Pursuant to Elections Code Section 9005, we have reviewed the proposed initiative related to funding for state and local air quality regulatory agencies (A.G. File 19-0032).
Federal Air Quality Standards. The federal Clean Air Act (CAA) requires states to meet specified air quality standards for six pollutants, including ozone, that are considered harmful to public health and the environment. Under the CAA, the U.S. Environmental Protection Agency (EPA) revises the standards every five years and designates areas that do not meet the standards. Areas that do not meet the standards are considered “nonattainment” areas, which range from marginal to extreme nonattainment.
California Air Resources Board (CARB). The CAA requires that each state has a plan—called a State Implementation Plan (SIP)—to demonstrate how air quality standards will be achieved, maintained, and enforced. CARB is the state entity responsible for developing this plan in California. CARB works with each local air district to develop an air quality management plan that is incorporated into the SIP, including for nonattainment areas. Under federal law, if a state does not submit a SIP to EPA, nonattainment areas within that state become ineligible for federal highway funds.
In addition, CARB generally is responsible for the regulation of mobile sources of emissions—such as cars and trucks. CARB also operates various financial incentive programs to encourage emission reductions and administers other programs, such as cap-and-trade.
CARB administers various fees and other charges to support its activities, as well other state and local programs. In 2019-20, CARB is budgeted at $1.4 billion, which comes from revenues generated by various taxes and fees.
Local Air Quality Districts. There are 35 air districts in California. In addition to working with CARB to produce air quality management plans as part of the SIP, air districts are responsible for implementing the plans within their jurisdictions. Air districts regulate stationary sources of emissions—such as factories and refineries—and operate incentive programs to encourage emission reductions in their jurisdictions. Two air districts in California are designated extreme nonattainment of the 1997 federal air quality standards for ozone—the San Joaquin Valley Air Pollution Control District (SJVAPCD) and South Coast Air Quality Management District (SCAQMD). In 2019-20, SJVAPCD has an operating budget of $60 million, and SCAQMD has an operating budget of $171 million.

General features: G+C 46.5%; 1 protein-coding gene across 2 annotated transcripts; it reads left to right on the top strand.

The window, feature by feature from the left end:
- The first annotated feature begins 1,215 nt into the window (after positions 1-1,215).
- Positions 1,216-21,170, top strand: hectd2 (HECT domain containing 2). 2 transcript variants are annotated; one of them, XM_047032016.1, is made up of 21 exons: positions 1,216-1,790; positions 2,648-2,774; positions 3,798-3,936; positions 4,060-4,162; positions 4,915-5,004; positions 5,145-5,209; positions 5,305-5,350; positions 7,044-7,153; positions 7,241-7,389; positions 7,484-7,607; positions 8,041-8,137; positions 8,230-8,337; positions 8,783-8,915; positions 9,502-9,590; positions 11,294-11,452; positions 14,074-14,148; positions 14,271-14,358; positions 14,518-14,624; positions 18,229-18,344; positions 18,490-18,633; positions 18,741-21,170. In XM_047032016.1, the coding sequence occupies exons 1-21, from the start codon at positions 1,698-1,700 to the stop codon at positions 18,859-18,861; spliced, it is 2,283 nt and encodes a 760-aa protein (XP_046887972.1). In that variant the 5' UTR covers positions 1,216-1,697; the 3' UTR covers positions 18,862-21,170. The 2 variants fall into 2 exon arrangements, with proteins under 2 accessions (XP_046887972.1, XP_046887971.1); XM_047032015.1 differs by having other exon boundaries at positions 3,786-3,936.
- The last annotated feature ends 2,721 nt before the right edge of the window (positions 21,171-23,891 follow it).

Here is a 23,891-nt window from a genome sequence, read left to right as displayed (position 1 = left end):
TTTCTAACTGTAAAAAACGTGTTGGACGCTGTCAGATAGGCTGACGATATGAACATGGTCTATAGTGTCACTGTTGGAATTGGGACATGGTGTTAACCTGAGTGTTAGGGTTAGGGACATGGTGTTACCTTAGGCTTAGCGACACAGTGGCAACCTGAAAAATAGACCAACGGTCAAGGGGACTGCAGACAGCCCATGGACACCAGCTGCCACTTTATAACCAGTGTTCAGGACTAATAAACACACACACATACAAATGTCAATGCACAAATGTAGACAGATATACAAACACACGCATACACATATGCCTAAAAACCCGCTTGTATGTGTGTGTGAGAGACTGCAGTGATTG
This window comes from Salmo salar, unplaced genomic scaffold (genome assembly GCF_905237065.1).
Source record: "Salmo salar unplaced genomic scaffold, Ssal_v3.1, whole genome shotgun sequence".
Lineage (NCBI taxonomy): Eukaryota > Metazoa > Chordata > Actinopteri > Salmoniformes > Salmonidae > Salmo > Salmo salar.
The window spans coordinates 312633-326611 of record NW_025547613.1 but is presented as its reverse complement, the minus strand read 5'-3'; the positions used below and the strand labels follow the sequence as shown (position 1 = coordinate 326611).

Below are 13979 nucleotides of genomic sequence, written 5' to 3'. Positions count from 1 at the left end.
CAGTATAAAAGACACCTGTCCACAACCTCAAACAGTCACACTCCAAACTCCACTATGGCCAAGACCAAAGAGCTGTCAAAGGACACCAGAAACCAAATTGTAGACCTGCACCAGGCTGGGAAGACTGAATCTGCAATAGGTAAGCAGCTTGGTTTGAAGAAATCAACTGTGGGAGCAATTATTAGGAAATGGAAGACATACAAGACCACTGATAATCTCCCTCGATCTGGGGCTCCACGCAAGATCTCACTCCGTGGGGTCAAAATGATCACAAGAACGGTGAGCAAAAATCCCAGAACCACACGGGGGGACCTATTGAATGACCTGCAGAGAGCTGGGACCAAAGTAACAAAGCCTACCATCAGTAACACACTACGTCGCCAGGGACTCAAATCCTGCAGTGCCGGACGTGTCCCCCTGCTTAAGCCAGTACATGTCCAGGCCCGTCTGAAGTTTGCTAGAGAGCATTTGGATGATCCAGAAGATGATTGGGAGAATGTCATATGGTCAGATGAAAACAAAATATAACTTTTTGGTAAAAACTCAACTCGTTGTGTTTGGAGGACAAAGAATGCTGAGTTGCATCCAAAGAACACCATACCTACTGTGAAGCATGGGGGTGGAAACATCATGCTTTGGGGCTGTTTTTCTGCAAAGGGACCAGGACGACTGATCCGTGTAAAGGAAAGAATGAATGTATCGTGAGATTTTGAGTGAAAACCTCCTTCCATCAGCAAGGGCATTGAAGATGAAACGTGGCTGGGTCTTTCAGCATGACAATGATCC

The measure requires that the following provisions be implemented if SJVAPCD and SCAQMD are not in attainment of the federal air quality standards for ozone by July 1, 2023:
The provisions of this measure would have various fiscal effects for state and local governments. The magnitude of these effects is subject to uncertainty and would depend on various factors, including actual ozone levels in SJVAPCD and SCAQMD in 2023 and subsequent years; how the measure is implemented by the state and local air districts; and responses by the federal government, courts, and private industry.
Reduced State Funding for Air Quality Activities. Under the measure, if SJVAPCD and SCAQMD are not in attainment with 1997 federal air quality standards for ozone, CARB would lose all of its funding—currently about $1.4 billion—for an unknown period of time. Consequently, CARB could not employ staff to operate its programs or fulfill its regulatory responsibilities. Without administrative and enforcement staff, CARB programs are less likely to generate as much revenue as they do currently from fees and other charges, which would result in a decline in revenues for programs operated by other state departments. For example, without staff to administer the state’s cap-and-trade program, it is unclear how much revenue would be generated. To the extent that this program’s revenue—currently about $3 billion annually—declined, there would be less funding for the various state programs funded by cap-and-trade proceeds, such as transit and forest health projects. It is unclear the extent to which the state could authorize a different state department to perform the program administration work currently done by CARB given the measure’s requirement that CARB retain its regulatory powers. Moreover, if another department could be given these responsibilities, the state would need to identify new funding sources to support these activities, resulting in additional state costs.
Potential Loss of Federal Transportation Funds. If CARB does not have the staff or funding to develop California’s SIP, the state would be out of compliance with the federal air quality reporting requirements. As a consequence, all nonattainment areas in California would be ineligible to receive federal highway funds, potentially totaling billions of dollars annually. Such loss of federal funds would affect both state and local transportation projects.
Local Fiscal Effects. Under the measure, the 35 local air districts would receive increased funds for air quality improvements that had previously been budgeted for CARB. However, the amount of additional funds local air districts would receive is uncertain, given that it is unclear how much revenue would be generated from programs currently administered by CARB, such as the cap-and-trade program.
Summary of Fiscal Effects. We estimate that this measure could have the following major fiscal effects on state and local governments: